Researchers at Carnegie Mellon University have revealed a printed device that could one day help sufferers of various neurological problems such as epilepsy or loss of limb functions due to stroke.
The device has been dubbed the CMU Array, and it is an ultra-high-density microelectrode array (MEA). As you can probably guess from that description, it is composed of many nano-scale electrodes arranged into an array, which can be installed in a patient’s brain allowing the brain to be connected to a brain-computer interface (BCI) system. The CMU can be tailored to the user’s needs by altering the length and the positions of the electrodes (known as “shanks”).
The research has been carried out by mechanical engineering and biological science researchers, and the findings have been published in the Science Advances journal.
The array was printed using an aerosol jet 3D printing process. This process works by first atomizing a metal ink utilizing ultrasonic waves, resulting in a microdroplet aerosol. The droplets containing the metal particles are then forced into a nozzle with an inert gas, and a secondary gas (called a “sheath gas”) focuses the metal deposition onto the substrate at resolutions of approximately 10 microns.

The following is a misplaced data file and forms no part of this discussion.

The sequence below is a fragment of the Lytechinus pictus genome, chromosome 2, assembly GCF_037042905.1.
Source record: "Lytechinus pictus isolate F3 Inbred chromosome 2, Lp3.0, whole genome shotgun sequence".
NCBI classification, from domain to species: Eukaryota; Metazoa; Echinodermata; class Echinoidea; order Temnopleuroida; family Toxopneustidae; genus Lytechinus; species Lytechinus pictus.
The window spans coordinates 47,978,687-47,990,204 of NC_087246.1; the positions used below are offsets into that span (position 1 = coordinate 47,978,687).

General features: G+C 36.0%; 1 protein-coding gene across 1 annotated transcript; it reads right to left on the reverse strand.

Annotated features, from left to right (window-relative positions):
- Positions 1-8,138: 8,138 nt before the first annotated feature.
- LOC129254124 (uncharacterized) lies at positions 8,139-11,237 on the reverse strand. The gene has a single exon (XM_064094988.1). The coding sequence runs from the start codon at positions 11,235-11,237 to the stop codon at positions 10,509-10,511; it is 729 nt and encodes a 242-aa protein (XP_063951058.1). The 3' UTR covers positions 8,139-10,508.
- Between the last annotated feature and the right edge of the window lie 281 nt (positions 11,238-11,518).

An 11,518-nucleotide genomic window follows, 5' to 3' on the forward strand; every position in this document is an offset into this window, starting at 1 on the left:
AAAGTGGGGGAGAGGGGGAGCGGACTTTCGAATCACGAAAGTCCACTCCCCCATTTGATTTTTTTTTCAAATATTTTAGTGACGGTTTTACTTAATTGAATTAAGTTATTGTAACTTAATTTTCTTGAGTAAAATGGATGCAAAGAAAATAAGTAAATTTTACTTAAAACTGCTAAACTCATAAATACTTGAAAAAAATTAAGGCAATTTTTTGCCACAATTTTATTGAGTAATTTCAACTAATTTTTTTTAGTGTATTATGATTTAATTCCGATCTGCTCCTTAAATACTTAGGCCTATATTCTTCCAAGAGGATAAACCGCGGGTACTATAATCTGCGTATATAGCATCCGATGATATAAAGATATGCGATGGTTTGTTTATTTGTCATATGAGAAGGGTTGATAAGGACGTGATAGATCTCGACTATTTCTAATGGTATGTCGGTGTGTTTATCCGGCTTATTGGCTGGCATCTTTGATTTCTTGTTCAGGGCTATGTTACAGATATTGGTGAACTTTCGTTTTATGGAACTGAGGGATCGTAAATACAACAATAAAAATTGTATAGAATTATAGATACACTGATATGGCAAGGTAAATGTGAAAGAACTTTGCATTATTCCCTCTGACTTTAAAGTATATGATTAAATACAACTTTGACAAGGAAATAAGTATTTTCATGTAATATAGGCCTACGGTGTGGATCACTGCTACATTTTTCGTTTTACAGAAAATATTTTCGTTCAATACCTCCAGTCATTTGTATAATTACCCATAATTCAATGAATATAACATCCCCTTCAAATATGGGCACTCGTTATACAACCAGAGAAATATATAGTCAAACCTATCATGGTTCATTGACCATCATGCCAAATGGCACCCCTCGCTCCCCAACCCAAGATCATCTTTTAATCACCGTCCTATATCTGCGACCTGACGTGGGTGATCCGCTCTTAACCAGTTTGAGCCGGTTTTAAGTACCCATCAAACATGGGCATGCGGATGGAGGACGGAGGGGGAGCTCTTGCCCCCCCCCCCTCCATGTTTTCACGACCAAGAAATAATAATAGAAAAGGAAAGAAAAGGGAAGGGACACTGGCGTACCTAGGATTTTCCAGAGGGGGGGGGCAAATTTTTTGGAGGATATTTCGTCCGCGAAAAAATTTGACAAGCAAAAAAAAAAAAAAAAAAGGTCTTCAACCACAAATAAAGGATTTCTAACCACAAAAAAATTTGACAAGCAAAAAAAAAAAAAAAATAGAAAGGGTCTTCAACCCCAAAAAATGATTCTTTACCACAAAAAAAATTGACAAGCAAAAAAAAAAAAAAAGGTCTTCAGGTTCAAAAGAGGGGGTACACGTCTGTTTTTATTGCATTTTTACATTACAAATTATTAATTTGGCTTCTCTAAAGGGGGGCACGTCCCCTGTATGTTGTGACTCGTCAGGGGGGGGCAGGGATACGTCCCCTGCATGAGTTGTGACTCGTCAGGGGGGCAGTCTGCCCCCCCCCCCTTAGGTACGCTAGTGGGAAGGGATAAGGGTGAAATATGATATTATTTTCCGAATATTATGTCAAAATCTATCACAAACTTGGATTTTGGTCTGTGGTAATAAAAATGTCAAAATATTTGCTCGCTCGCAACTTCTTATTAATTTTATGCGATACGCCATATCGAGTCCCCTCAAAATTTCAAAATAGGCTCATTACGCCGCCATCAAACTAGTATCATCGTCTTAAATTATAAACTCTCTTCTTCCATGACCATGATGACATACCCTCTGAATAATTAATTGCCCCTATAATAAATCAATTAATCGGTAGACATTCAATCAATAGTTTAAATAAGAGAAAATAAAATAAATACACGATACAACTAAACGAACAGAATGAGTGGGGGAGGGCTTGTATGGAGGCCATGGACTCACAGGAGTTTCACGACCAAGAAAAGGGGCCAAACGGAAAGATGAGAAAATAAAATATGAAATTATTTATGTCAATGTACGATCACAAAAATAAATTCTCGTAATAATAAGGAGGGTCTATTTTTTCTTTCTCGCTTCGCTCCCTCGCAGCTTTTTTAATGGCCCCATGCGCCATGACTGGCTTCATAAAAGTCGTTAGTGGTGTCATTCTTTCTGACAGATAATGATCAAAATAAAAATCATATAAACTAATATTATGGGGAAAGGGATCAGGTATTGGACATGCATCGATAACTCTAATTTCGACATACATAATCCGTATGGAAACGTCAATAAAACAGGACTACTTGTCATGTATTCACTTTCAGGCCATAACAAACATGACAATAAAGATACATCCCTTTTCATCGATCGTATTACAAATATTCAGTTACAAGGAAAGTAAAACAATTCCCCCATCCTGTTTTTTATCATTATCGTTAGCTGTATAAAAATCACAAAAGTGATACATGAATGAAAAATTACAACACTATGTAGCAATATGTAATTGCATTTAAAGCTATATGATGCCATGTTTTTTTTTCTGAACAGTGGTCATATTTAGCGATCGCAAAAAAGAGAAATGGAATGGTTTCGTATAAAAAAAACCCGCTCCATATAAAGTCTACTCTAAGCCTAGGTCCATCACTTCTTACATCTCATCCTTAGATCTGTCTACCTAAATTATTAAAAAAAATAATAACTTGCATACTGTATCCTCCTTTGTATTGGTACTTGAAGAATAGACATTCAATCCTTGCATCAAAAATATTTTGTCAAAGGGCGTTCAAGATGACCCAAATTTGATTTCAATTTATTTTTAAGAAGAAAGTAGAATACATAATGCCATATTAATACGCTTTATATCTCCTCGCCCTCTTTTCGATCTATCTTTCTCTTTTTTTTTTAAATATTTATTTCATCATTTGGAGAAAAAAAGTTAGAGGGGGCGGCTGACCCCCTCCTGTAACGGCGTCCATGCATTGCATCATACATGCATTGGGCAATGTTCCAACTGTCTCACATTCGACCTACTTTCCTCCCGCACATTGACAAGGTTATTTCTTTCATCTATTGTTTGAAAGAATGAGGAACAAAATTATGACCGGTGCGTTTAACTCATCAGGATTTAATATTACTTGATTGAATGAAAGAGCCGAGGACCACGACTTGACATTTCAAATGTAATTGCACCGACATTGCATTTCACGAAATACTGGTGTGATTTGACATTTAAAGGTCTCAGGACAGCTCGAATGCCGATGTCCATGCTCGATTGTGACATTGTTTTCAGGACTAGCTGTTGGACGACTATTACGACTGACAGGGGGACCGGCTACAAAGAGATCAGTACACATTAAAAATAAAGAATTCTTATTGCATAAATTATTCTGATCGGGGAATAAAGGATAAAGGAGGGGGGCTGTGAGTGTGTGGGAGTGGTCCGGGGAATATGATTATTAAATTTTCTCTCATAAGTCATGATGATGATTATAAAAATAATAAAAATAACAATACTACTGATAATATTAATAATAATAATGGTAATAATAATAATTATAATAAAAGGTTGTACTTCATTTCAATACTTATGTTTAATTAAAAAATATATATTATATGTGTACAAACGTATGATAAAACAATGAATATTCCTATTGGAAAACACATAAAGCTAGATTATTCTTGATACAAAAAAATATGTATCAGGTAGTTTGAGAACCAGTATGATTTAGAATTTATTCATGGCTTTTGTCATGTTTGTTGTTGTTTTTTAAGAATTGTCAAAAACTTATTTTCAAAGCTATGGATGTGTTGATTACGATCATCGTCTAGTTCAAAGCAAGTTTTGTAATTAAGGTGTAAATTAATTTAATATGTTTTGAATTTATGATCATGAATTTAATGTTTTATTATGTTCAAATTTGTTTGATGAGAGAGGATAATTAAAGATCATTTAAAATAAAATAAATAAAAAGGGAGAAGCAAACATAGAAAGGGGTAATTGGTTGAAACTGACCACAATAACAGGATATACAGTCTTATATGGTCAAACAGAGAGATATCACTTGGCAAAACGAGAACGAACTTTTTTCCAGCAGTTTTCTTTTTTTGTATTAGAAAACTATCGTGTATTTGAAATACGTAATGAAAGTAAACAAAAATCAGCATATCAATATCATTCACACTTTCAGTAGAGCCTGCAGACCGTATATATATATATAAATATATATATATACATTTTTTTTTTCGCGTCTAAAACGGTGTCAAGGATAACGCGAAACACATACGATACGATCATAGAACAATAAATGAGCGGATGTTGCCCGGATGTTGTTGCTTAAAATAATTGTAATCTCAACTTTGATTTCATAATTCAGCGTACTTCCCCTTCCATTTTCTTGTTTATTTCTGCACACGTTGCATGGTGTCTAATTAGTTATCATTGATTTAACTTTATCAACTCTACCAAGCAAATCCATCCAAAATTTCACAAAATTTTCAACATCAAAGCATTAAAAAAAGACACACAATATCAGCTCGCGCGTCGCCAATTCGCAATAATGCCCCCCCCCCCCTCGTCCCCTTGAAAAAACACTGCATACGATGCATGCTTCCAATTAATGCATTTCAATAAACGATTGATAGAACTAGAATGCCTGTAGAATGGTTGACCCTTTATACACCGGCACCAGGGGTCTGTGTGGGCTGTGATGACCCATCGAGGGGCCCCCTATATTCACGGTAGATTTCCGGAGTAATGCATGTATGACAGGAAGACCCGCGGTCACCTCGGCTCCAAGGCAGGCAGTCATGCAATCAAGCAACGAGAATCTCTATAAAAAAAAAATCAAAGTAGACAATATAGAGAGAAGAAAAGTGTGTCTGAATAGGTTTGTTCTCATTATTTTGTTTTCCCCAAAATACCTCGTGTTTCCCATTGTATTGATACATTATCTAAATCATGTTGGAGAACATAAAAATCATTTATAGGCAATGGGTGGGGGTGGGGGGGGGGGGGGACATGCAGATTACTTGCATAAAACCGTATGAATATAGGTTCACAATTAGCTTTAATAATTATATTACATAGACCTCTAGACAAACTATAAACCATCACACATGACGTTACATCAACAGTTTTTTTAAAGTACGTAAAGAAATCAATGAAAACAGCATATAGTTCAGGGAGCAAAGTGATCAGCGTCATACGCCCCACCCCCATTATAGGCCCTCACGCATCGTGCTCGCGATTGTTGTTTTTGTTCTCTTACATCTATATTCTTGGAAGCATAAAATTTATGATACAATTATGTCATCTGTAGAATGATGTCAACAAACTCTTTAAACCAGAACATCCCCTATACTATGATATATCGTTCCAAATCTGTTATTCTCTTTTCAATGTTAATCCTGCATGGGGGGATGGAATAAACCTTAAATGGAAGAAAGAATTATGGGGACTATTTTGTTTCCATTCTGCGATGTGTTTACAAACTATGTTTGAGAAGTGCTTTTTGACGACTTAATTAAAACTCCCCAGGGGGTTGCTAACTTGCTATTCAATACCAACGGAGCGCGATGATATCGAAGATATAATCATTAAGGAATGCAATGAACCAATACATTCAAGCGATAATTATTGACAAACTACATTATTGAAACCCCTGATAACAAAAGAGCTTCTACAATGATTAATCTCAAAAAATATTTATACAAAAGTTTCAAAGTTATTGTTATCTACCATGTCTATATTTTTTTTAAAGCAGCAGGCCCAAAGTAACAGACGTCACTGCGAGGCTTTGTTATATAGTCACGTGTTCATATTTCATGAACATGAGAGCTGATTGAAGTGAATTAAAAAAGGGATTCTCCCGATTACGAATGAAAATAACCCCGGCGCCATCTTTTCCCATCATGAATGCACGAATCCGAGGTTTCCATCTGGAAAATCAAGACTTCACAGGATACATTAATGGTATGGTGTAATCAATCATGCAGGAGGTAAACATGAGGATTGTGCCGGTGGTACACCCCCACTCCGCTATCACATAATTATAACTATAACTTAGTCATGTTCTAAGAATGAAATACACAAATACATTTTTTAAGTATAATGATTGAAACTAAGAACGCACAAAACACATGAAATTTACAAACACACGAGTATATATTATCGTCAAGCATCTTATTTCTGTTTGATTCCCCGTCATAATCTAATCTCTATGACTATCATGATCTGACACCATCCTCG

Devices such as this work by connecting the brain’s neurons to external electronics devices, allowing the monitoring (or stimulation) of brain activity.
An MEA’s utility is a function of its sampling ability, which depends on both the electrode density and ability to optimally target the regions of interest.
Before the CMU Array, there were generally two types of BCI device, but due to manufacturing limitations, these devices were only capable of sampling brain activity on a 2D plane. This is non-optimal targeting.
With the new method, researchers are able to manufacture 3D arrays, which allows a higher level of customization, because brains are complicated 3D geometries and regions of interest tend not to be flat as a result.
The only limitation on the sampling ability of the CMU Array is due to the electrode density, but this is a factor that is increasing, especially now that the devices are being printed at smaller scales and in three dimensions.
Regarding the high electrode density in question, the CMU Array has an electrode density of 2600 channels/cm2 of footprint. That’s with an inter-shank distance of around 200 microns.
The CMU Array therefore has a higher sampling ability than 2D arrays, as it can be positioned precisely in the brain, and can gather information from exactly where it needs to.
Additional benefits of the CMU Array include installation with minimal gross tissue, excellent signal-to-noise ratio, and low impedance per channel.
A patent is pending on the technology, and the next step is to secure funding to begin commercialization of the technology.
The paper, titled as “A 3D nanoprinted, fully customizable high-density microelectrode array platform” can be found in the Science Advances journal, at this link.